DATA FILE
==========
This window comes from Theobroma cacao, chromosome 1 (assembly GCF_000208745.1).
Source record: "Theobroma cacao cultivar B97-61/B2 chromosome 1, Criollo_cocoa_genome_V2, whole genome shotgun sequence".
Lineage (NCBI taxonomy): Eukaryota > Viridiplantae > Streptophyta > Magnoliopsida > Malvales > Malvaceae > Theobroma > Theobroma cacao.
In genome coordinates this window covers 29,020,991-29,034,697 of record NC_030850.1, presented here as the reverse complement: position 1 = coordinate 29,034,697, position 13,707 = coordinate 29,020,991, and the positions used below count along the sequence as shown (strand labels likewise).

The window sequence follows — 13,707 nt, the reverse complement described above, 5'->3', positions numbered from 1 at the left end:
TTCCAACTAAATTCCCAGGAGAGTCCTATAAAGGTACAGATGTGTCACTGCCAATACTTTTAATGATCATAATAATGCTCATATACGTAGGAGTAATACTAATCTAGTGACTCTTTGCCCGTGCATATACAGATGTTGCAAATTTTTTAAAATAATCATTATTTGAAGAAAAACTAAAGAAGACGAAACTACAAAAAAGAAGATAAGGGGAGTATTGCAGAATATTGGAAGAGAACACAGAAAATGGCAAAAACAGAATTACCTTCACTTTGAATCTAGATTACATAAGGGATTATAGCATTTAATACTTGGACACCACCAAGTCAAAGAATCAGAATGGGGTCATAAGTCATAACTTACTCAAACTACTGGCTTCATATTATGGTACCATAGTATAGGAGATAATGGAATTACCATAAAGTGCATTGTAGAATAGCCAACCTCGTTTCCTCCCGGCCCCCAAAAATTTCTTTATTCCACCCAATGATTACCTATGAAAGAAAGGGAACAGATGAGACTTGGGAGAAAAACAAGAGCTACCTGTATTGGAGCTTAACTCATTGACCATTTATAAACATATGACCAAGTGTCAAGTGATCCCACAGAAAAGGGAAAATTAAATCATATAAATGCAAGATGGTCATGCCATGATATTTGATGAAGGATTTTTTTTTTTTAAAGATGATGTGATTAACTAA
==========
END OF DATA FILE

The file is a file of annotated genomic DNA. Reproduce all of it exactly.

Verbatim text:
This window comes from Theobroma cacao, chromosome 1 (assembly GCF_000208745.1).
Source record: "Theobroma cacao cultivar B97-61/B2 chromosome 1, Criollo_cocoa_genome_V2, whole genome shotgun sequence".
Lineage (NCBI taxonomy): Eukaryota > Viridiplantae > Streptophyta > Magnoliopsida > Malvales > Malvaceae > Theobroma > Theobroma cacao.
In genome coordinates this window covers 29,020,991-29,034,697 of record NC_030850.1, presented here as the reverse complement: position 1 = coordinate 29,034,697, position 13,707 = coordinate 29,020,991, and the positions used below count along the sequence as shown (strand labels likewise).

The window sequence follows — 13,707 nt, the reverse complement described above, 5'->3', positions numbered from 1 at the left end:
TTCCAACTAAATTCCCAGGAGAGTCCTATAAAGGTACAGATGTGTCACTGCCAATACTTTTAATGATCATAATAATGCTCATATACGTAGGAGTAATACTAATCTAGTGACTCTTTGCCCGTGCATATACAGATGTTGCAAATTTTTTAAAATAATCATTATTTGAAGAAAAACTAAAGAAGACGAAACTACAAAAAAGAAGATAAGGGGAGTATTGCAGAATATTGGAAGAGAACACAGAAAATGGCAAAAACAGAATTACCTTCACTTTGAATCTAGATTACATAAGGGATTATAGCATTTAATACTTGGACACCACCAAGTCAAAGAATCAGAATGGGGTCATAAGTCATAACTTACTCAAACTACTGGCTTCATATTATGGTACCATAGTATAGGAGATAATGGAATTACCATAAAGTGCATTGTAGAATAGCCAACCTCGTTTCCTCCCGGCCCCCAAAAATTTCTTTATTCCACCCAATGATTACCTATGAAAGAAAGGGAACAGATGAGACTTGGGAGAAAAACAAGAGCTACCTGTATTGGAGCTTAACTCATTGACCATTTATAAACATATGACCAAGTGTCAAGTGATCCCACAGAAAAGGGAAAATTAAATCATATAAATGCAAGATGGTCATGCCATGATATTTGATGAAGGATTTTTTTTTTTTAAAGATGATGTGATTAACTAA